The vegetation on campus provides important habitat for many animal species. The University's policy is to use native plants throughout the campus.
There are four main areas where native vegetation exists: the remnant vegetation patch, the tree plantings behind the lakes, the compensatory habitat, and native gardens in and around the main buildings.
Many of the species present have been important to Indigenous people as food and natural medicine. For a full list of flora refer to the Master Plan planting list.
To aid in the protection of this important and unique habitat, the University has implemented a number of environmental initiatives and has an Environmental Advisory Committee to advise on strategies and initiatives that impact on the campus environment and surrounds.
Rare plant species found on campus include:
- Acacia attenuata
- Acacia baueri (The Little Wattle)
- Blandifordia grandiflora (Christmas Bells)
- Boronia Rivularis (Wide Bay Boronia)
- Schoenus scabripes (Rush)
The acacia attenuata is a tall lean shrub and can be found in south-east Queensland, from Burleigh Heads on the Gold coast to Bundaberg. They grow in coastal lowland areas, never more than 40km from the coast.
Flower clusters, call inflorescences, are cream to pale yellow and are made up of 20-35 round flowers. Seedpods are dark brown and flower in October-November.
The acacia attenuata can grow up to 5m tall, reaching a height of up to 2m in the first year. It is considered a juvenile for 2-3 years and each plant has a lifespan of about 5-10 years.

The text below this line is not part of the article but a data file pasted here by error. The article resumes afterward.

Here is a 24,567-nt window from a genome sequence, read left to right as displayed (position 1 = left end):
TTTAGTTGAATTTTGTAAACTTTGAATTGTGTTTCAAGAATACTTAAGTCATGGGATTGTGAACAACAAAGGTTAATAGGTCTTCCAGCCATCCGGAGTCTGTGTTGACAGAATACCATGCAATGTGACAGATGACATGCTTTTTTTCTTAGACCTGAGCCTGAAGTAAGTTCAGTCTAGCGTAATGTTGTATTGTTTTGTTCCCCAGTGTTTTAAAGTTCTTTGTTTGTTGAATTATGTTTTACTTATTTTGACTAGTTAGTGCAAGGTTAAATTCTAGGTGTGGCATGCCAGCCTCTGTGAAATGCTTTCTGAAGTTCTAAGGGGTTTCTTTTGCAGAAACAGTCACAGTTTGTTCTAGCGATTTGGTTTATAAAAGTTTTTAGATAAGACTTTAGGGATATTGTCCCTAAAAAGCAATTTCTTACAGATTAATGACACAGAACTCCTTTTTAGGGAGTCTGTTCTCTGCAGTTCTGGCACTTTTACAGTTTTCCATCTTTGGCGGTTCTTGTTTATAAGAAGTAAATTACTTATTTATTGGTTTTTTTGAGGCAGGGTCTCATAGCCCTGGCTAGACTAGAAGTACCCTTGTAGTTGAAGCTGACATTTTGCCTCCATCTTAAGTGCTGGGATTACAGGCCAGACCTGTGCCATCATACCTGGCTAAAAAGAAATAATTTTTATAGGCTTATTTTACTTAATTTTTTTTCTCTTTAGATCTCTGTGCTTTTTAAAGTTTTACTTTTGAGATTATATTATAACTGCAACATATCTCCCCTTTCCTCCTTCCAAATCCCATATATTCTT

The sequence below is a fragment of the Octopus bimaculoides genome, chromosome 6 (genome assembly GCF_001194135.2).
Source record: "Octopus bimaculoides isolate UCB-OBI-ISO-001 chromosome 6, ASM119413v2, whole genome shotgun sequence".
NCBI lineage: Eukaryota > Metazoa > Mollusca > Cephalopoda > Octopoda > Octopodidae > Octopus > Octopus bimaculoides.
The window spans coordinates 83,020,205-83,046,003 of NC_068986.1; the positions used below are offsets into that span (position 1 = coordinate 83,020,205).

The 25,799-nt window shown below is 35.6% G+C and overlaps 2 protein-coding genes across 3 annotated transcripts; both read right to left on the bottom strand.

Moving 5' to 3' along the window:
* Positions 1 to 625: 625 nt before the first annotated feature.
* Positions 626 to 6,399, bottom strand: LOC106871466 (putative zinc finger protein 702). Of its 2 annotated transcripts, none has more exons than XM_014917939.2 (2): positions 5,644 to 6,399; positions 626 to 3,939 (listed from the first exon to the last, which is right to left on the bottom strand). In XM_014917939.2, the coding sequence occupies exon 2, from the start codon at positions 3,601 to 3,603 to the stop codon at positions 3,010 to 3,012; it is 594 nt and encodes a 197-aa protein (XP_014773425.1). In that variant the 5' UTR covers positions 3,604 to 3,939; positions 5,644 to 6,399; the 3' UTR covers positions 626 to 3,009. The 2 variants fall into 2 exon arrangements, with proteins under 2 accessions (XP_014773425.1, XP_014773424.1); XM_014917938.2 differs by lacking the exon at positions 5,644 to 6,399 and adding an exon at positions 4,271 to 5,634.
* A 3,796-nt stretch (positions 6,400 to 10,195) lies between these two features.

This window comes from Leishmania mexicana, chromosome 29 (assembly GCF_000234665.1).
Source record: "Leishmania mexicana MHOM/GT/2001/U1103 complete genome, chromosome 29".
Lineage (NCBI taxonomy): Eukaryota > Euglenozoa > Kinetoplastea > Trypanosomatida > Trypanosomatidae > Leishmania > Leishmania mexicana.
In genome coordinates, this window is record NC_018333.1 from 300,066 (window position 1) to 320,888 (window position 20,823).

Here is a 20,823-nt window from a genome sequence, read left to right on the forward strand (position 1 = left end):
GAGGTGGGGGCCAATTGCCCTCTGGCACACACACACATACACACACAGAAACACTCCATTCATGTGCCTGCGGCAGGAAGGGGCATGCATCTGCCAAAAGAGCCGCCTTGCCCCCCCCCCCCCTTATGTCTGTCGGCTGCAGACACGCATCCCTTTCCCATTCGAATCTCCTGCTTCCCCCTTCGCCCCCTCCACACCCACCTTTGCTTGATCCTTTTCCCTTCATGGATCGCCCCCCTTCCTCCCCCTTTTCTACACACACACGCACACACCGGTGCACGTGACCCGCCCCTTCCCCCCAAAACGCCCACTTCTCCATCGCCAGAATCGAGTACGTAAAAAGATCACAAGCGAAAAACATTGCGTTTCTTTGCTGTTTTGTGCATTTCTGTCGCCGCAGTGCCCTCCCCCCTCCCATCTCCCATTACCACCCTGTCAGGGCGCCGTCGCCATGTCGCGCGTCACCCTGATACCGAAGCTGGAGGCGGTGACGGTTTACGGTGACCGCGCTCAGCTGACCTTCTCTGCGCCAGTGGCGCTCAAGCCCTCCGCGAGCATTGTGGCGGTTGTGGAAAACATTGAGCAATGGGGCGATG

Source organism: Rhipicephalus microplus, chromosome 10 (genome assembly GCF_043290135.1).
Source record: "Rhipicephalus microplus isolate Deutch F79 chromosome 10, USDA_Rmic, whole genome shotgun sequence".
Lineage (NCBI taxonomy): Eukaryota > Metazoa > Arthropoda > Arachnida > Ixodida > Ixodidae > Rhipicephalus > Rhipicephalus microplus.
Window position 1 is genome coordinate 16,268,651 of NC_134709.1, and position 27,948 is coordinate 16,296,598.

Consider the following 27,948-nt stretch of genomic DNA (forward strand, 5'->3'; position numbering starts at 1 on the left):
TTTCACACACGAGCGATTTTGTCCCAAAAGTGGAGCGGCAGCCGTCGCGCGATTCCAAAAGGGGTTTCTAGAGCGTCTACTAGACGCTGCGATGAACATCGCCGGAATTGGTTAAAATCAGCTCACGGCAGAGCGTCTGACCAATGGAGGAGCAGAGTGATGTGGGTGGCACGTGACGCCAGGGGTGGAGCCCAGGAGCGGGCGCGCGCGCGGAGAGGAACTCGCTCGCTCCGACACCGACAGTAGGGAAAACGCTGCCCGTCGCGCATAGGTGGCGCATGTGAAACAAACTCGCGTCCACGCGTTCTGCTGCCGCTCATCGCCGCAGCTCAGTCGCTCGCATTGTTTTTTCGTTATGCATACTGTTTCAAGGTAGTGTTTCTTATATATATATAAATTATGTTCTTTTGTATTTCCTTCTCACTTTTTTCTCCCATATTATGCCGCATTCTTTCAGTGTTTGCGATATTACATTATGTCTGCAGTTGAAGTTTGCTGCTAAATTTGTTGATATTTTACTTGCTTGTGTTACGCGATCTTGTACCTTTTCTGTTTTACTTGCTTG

Boronia rivularis (Wide Bay Boronia)
The boronia rivularis is a small native shrub that produces pink-purple flowers in spring and summer. The leaves are scented but the flowers are not unless they are crushed, giving off a strong aniseed scent.
The boronia rivularis can be found along coastal areas of south-east Queensland in wet, sandy soils.
A 15-hectare site on campus has been revegetated with rare and endangered boronia and acacia species, relocated from a nearby residential development site.
The habitat is one of the largest projects of its kind in Australia and has involved a PhD research project to monitor the germination and revegetation of the species.
Other areas on campus have been restored with more than 50,000 new native trees planted.
An environmentally friendly worm castings fertiliser is used in all gardens on campus.